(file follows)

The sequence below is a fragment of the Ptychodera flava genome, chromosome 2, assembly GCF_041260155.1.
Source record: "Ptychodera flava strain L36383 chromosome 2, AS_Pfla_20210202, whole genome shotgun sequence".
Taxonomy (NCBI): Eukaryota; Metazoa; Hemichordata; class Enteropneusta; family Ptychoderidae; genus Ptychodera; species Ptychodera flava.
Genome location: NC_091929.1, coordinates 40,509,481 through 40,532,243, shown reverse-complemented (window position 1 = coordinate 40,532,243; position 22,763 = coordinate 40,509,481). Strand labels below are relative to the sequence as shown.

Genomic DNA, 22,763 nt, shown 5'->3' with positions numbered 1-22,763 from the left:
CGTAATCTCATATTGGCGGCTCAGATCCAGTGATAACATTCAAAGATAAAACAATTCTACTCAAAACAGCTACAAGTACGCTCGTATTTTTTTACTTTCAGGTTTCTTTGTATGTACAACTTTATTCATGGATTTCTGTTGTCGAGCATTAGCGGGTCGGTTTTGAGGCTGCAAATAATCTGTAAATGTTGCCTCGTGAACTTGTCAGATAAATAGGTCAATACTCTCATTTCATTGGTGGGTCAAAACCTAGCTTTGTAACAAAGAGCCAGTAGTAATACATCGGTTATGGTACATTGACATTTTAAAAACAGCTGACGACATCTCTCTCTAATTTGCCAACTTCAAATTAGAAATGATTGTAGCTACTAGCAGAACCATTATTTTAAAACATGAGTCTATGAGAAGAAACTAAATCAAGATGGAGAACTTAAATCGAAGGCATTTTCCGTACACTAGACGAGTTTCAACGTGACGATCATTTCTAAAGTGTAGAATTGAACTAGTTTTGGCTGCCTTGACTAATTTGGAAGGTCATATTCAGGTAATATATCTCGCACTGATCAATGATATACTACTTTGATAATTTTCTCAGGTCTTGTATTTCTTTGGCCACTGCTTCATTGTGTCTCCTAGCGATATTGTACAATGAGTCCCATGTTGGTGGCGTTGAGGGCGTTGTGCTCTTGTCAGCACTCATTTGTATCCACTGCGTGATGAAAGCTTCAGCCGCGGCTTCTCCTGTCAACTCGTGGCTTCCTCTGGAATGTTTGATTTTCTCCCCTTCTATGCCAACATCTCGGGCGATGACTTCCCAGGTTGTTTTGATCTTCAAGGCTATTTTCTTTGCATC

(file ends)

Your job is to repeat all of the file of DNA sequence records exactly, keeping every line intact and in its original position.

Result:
The sequence below is a fragment of the Ptychodera flava genome, chromosome 2, assembly GCF_041260155.1.
Source record: "Ptychodera flava strain L36383 chromosome 2, AS_Pfla_20210202, whole genome shotgun sequence".
Taxonomy (NCBI): Eukaryota; Metazoa; Hemichordata; class Enteropneusta; family Ptychoderidae; genus Ptychodera; species Ptychodera flava.
Genome location: NC_091929.1, coordinates 40,509,481 through 40,532,243, shown reverse-complemented (window position 1 = coordinate 40,532,243; position 22,763 = coordinate 40,509,481). Strand labels below are relative to the sequence as shown.

Genomic DNA, 22,763 nt, shown 5'->3' with positions numbered 1-22,763 from the left:
CGTAATCTCATATTGGCGGCTCAGATCCAGTGATAACATTCAAAGATAAAACAATTCTACTCAAAACAGCTACAAGTACGCTCGTATTTTTTTACTTTCAGGTTTCTTTGTATGTACAACTTTATTCATGGATTTCTGTTGTCGAGCATTAGCGGGTCGGTTTTGAGGCTGCAAATAATCTGTAAATGTTGCCTCGTGAACTTGTCAGATAAATAGGTCAATACTCTCATTTCATTGGTGGGTCAAAACCTAGCTTTGTAACAAAGAGCCAGTAGTAATACATCGGTTATGGTACATTGACATTTTAAAAACAGCTGACGACATCTCTCTCTAATTTGCCAACTTCAAATTAGAAATGATTGTAGCTACTAGCAGAACCATTATTTTAAAACATGAGTCTATGAGAAGAAACTAAATCAAGATGGAGAACTTAAATCGAAGGCATTTTCCGTACACTAGACGAGTTTCAACGTGACGATCATTTCTAAAGTGTAGAATTGAACTAGTTTTGGCTGCCTTGACTAATTTGGAAGGTCATATTCAGGTAATATATCTCGCACTGATCAATGATATACTACTTTGATAATTTTCTCAGGTCTTGTATTTCTTTGGCCACTGCTTCATTGTGTCTCCTAGCGATATTGTACAATGAGTCCCATGTTGGTGGCGTTGAGGGCGTTGTGCTCTTGTCAGCACTCATTTGTATCCACTGCGTGATGAAAGCTTCAGCCGCGGCTTCTCCTGTCAACTCGTGGCTTCCTCTGGAATGTTTGATTTTCTCCCCTTCTATGCCAACATCTCGGGCGATGACTTCCCAGGTTGTTTTGATCTTCAAGGCTATTTTCTTTGCATC